Many Syrian immigrant families in Newfoundland and Labrador are packing their bags and heading for greener pastures — a result of lack of opportunity within the province doubled by the squeeze on the job market caused by the ongoing pandemic, says a leader of the community.
At least 10 Syrian families have left in the last two months, with many more also considering the move, according to Khaled Alsharif, who has a family of 17. He has been in the province since late 2015 and spoke to CBC News through a translator on Friday.
Alsharif estimates about 10 people make up each family that has left.
Originally from Lebanon and now a Canadian citizen, Alsharif said he plans to leave for Toronto within the next year. He said he hasn't been able to find a steady job in St. John's and prefers to contribute to the community rather than rely on social assistance. He also wants more opportunity for his growing family, now with grandchildren.
"His profession, there's a lot of work for him there. ... [There are] more opportunities, more diversity there," said Yamen Shahwan, Alsharif's translator.
"Since the beginning, he didn't want to leave here because he feels like he's bringing diversity into Newfoundland society. Before him moving here not a lot of people knew about Arab traditions and the way they have their gatherings and stuff. So he feels like it would be a big loss."
Syed Pirzada, president of the Muslim Association of Newfoundland and Labrador, told CBC News he has seen a revolving door of immigrants come through the province over the last few decades.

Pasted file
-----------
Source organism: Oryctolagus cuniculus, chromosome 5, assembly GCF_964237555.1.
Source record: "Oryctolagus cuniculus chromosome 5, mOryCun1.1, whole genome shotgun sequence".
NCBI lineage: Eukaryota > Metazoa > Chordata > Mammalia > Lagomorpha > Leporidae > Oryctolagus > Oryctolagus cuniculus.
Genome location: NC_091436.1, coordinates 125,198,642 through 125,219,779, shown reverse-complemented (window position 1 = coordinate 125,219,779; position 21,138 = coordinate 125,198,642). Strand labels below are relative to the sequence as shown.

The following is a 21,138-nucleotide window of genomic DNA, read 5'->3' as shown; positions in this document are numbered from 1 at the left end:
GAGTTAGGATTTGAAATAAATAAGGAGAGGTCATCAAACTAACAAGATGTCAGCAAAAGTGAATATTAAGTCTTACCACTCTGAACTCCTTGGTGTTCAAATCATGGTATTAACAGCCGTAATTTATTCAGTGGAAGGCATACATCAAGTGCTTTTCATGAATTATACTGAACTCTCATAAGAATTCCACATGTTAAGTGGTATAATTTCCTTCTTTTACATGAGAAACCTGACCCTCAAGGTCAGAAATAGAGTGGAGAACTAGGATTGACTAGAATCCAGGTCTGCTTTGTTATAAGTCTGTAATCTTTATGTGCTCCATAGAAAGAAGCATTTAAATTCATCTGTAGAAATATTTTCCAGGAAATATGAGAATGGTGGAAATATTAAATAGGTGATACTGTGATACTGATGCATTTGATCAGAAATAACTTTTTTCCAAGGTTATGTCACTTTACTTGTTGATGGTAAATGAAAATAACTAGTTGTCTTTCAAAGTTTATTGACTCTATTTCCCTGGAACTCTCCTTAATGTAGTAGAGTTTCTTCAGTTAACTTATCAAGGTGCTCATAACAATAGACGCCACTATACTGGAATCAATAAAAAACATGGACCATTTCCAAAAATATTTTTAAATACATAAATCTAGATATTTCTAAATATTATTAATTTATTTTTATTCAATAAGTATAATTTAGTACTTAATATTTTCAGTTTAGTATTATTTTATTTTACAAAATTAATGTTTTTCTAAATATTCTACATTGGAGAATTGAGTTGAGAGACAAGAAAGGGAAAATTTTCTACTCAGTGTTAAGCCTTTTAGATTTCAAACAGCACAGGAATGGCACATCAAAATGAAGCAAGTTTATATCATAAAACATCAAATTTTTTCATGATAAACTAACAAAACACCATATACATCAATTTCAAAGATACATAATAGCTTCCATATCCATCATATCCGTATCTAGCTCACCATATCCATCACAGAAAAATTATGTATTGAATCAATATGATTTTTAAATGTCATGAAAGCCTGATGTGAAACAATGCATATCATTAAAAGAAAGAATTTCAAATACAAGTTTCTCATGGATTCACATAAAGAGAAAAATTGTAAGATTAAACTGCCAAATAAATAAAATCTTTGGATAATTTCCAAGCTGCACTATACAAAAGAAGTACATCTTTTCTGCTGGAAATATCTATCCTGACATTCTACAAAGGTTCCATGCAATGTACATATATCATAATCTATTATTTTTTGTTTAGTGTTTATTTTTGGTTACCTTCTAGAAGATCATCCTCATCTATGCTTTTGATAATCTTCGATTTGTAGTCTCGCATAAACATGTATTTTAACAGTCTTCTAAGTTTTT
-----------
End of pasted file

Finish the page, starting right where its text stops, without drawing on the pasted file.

Many, like Alsharif, tend to look at larger job markets outside of the province after staying for only a short period of time, he said.
"I came 22 years, and the first thing I was asked was the same thing. 'When are you leaving?," Pirzada said.
"I feel that if anybody comes to Newfoundland, if they stay here for four-to-five years, they will definitely stay. But if in the first five years they cannot find their footing, they will probably start planning to leave because everybody has to live their life and everybody has to bring their family and put food on the table."
Pirzada said many who immigrate to Newfoundland and Labrador are already skilled workers, but the difficult challenge is having their skills recognized ahead of applying for a job.
"I think when they go to [the] mainland, even if their job skills are not recognized they do find jobs. Maybe there are jobs [here], but still there are still much more opportunities for them [there.]"
The outmigration of immigrant families from Newfoundland and Labrador comes despite Premier Andrew Furey's pledge to attract new families and also keep them here long-term to balance the province's aging population and what will become a vacant labour market.
Furey's cabinet consists of a newly minted Department of Immigration.